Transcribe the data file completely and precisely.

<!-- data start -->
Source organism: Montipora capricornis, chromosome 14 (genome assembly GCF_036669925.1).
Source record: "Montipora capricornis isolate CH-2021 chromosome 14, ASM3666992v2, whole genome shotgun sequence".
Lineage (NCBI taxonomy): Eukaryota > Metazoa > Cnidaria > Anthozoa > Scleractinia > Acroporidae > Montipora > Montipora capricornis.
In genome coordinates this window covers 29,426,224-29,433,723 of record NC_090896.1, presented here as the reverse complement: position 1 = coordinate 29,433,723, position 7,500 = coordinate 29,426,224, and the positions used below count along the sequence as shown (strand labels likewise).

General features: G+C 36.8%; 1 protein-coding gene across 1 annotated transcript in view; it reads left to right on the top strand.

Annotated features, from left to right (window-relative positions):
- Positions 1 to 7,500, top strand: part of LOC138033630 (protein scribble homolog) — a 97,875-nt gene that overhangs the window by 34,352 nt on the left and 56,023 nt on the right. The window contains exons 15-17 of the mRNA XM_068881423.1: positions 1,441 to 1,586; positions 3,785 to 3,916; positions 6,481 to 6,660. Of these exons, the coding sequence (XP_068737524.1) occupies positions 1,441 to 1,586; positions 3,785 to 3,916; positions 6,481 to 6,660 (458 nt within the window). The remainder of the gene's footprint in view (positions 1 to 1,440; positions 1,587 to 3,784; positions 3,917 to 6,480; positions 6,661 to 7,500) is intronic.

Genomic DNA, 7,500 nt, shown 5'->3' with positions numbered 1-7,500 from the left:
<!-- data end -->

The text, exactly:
Source organism: Montipora capricornis, chromosome 14 (genome assembly GCF_036669925.1).
Source record: "Montipora capricornis isolate CH-2021 chromosome 14, ASM3666992v2, whole genome shotgun sequence".
Lineage (NCBI taxonomy): Eukaryota > Metazoa > Cnidaria > Anthozoa > Scleractinia > Acroporidae > Montipora > Montipora capricornis.
In genome coordinates this window covers 29,426,224-29,433,723 of record NC_090896.1, presented here as the reverse complement: position 1 = coordinate 29,433,723, position 7,500 = coordinate 29,426,224, and the positions used below count along the sequence as shown (strand labels likewise).

General features: G+C 36.8%; 1 protein-coding gene across 1 annotated transcript in view; it reads left to right on the top strand.

Annotated features, from left to right (window-relative positions):
- Positions 1 to 7,500, top strand: part of LOC138033630 (protein scribble homolog) — a 97,875-nt gene that overhangs the window by 34,352 nt on the left and 56,023 nt on the right. The window contains exons 15-17 of the mRNA XM_068881423.1: positions 1,441 to 1,586; positions 3,785 to 3,916; positions 6,481 to 6,660. Of these exons, the coding sequence (XP_068737524.1) occupies positions 1,441 to 1,586; positions 3,785 to 3,916; positions 6,481 to 6,660 (458 nt within the window). The remainder of the gene's footprint in view (positions 1 to 1,440; positions 1,587 to 3,784; positions 3,917 to 6,480; positions 6,661 to 7,500) is intronic.

Genomic DNA, 7,500 nt, shown 5'->3' with positions numbered 1-7,500 from the left: